View image Performance? Art?
Consider: If a filmmaker like, say, Brian De Palma, had used actual images of dead and injured Vietnamese war casualties in one of his fictionalized, semi-pseudo-documentary features like "Greetings" (1969) or "Hi, Mom!" (1970), would he or the films' producers or distributors have run a significant risk of being sued by the victims or their families? Are the legal or ethical issues any different now, with the carnage in Iraq? Why or why not? A few things to mull over regarding the latest "Redacted" scandal/controversy/promotional gimmick:
I suspect that De Palma was quite consciously out for publicity at the New York Film Festival press conference for "Redacted" Monday, when he accused Mark Cuban of HDNet and/or Magnolia Pictures of "redacting" the images of actual war casualties in his film's final montage. And it worked. Here's a movie about documentary reporting and amateur video and blogging of the occupation of Iraq and... look! IFC has posted a viral YouTube video of the NYFF confrontation between De Palma and Magnolia Pictures president Eammon Bowles that has been featured (even embedded) on sites such as Sergio Leone and the Infield Fly Rule, Movie City Indie, GreenCine Daily, spout blog, jürgen fauth’s muckworld and I don't know how many other outlets including... well, the site you're looking at right now.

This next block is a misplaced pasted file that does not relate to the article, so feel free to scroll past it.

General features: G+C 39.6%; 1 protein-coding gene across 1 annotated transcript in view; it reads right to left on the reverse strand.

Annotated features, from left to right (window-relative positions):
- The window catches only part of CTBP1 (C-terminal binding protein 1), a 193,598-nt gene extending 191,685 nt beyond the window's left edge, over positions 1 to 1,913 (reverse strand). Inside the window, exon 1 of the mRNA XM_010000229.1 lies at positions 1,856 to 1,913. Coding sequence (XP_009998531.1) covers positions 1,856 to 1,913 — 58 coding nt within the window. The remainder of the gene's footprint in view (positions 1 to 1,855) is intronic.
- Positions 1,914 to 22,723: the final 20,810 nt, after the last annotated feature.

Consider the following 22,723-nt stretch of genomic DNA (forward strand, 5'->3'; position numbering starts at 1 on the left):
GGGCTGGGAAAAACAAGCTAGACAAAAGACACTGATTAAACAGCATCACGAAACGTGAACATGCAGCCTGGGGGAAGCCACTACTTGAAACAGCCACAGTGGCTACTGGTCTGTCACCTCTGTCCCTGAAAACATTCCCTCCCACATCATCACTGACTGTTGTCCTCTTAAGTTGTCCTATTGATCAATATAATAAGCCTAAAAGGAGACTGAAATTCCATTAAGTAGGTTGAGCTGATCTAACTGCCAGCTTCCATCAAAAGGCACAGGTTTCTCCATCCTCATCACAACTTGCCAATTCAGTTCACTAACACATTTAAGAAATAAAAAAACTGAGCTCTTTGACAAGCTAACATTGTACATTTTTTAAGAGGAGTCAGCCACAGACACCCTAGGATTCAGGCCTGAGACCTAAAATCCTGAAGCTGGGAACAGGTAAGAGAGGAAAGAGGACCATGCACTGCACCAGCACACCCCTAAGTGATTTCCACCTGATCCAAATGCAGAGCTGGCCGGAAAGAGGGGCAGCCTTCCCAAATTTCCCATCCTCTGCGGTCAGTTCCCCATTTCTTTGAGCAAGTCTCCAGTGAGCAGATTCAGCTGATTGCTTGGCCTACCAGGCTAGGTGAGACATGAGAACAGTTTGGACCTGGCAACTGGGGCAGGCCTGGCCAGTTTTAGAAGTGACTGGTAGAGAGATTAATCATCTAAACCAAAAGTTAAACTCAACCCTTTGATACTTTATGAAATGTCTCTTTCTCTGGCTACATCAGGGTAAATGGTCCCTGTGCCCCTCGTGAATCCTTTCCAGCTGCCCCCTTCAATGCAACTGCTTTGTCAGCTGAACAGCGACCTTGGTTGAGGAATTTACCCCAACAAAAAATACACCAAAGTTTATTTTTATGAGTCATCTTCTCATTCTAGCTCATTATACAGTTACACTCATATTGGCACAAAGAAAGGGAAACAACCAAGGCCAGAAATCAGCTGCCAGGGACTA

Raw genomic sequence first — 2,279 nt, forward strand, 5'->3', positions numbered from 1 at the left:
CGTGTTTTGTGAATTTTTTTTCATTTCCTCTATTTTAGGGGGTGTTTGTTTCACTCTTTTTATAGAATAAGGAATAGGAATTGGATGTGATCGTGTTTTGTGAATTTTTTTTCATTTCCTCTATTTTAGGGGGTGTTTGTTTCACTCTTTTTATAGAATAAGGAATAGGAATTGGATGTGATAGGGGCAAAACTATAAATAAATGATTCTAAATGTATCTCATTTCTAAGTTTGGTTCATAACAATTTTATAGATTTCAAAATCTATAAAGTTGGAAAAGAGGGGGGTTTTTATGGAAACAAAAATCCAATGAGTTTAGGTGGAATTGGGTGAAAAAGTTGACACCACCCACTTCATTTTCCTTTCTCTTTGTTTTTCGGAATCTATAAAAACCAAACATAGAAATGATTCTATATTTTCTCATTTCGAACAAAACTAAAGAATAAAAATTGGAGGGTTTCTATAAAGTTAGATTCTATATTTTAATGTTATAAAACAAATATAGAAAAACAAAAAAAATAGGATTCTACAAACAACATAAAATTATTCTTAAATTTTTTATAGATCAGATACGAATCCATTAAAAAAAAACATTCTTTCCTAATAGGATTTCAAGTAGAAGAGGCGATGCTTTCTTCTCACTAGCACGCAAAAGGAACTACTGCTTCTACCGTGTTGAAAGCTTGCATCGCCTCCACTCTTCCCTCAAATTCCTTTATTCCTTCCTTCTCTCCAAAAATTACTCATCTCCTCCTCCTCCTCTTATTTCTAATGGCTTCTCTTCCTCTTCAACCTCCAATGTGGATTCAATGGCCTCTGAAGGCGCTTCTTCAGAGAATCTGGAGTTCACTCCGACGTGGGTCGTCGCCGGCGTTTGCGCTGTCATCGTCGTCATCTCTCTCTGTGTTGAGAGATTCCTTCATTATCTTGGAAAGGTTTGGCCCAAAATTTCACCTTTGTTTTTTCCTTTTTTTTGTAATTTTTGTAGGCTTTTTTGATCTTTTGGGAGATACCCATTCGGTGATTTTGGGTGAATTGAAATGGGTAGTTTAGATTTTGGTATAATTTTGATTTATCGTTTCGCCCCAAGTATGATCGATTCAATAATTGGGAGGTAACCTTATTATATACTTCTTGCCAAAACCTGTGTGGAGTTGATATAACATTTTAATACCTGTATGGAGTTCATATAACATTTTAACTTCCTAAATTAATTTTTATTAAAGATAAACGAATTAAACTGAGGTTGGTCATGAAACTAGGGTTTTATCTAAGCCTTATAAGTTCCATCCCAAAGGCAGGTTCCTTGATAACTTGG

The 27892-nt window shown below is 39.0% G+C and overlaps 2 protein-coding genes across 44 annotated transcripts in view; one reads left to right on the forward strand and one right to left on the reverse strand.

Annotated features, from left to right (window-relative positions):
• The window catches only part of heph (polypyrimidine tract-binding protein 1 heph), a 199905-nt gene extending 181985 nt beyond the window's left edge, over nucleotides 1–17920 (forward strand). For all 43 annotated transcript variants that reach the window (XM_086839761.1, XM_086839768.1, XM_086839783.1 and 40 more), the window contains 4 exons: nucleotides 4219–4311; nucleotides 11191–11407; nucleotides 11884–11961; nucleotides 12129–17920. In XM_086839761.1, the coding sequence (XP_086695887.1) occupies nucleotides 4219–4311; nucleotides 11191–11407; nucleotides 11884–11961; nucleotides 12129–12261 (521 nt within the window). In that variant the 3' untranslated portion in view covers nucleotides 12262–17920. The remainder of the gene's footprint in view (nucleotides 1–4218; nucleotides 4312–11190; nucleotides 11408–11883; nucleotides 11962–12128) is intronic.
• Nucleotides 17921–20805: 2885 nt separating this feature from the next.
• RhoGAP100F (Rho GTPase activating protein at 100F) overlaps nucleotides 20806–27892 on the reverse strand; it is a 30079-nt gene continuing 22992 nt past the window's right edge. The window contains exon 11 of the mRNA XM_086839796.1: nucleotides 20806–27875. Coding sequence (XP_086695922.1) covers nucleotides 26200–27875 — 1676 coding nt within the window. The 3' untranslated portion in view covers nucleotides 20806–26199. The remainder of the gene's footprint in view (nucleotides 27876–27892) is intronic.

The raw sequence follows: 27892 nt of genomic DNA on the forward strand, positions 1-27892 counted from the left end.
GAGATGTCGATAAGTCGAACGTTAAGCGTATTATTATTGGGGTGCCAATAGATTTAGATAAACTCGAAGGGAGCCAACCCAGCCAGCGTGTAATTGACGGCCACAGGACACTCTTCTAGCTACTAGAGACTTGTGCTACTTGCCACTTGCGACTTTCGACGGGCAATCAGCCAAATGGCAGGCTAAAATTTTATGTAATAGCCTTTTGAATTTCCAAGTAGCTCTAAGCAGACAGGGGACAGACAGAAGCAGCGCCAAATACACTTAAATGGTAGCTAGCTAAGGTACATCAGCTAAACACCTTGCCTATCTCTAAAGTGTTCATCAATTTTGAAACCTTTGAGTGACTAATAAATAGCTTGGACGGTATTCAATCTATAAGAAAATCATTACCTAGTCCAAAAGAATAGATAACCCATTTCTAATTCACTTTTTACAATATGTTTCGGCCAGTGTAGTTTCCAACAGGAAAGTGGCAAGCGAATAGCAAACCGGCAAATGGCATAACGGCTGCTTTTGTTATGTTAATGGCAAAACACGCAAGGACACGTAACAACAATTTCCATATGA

How much more meta do you want to get?
Bowles denies he was in on any "staging." But De Palma? Isn't that what he does? He provokes, he fakes, he toys with what's genuine and what's phony to the point where the distinctions become tricky or even meaningless. If his role in the press conference, at least, wasn't part of a "Be Black, Baby" performance piece (see "Hi, Mom!") then it sure ought to have been. And even if it wasn't, it still is. Spontaneous, pre-meditated, both, neither -- it's still a spectacle designed for the cameras and the audience.